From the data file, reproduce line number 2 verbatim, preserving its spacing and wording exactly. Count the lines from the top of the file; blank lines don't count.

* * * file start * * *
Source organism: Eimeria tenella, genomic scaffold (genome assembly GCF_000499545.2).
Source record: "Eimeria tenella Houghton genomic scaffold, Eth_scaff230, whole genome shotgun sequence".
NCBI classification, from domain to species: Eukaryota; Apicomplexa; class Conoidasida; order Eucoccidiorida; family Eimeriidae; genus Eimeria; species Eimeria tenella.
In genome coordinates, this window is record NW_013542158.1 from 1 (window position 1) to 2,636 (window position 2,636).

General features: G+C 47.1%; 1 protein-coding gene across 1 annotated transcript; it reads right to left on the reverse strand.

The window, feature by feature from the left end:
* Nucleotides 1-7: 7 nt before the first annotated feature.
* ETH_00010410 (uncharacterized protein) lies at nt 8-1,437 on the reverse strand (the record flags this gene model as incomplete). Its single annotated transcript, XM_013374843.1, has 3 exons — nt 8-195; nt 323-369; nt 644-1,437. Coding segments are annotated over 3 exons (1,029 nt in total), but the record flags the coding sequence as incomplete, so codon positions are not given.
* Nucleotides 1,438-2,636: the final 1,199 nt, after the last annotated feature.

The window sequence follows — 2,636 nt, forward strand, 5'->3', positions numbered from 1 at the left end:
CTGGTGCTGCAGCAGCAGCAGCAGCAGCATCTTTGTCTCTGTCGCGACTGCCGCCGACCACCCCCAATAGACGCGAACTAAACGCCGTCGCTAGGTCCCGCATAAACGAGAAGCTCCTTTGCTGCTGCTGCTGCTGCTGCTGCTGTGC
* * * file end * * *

Source record: "Eimeria tenella Houghton genomic scaffold, Eth_scaff230, whole genome shotgun sequence".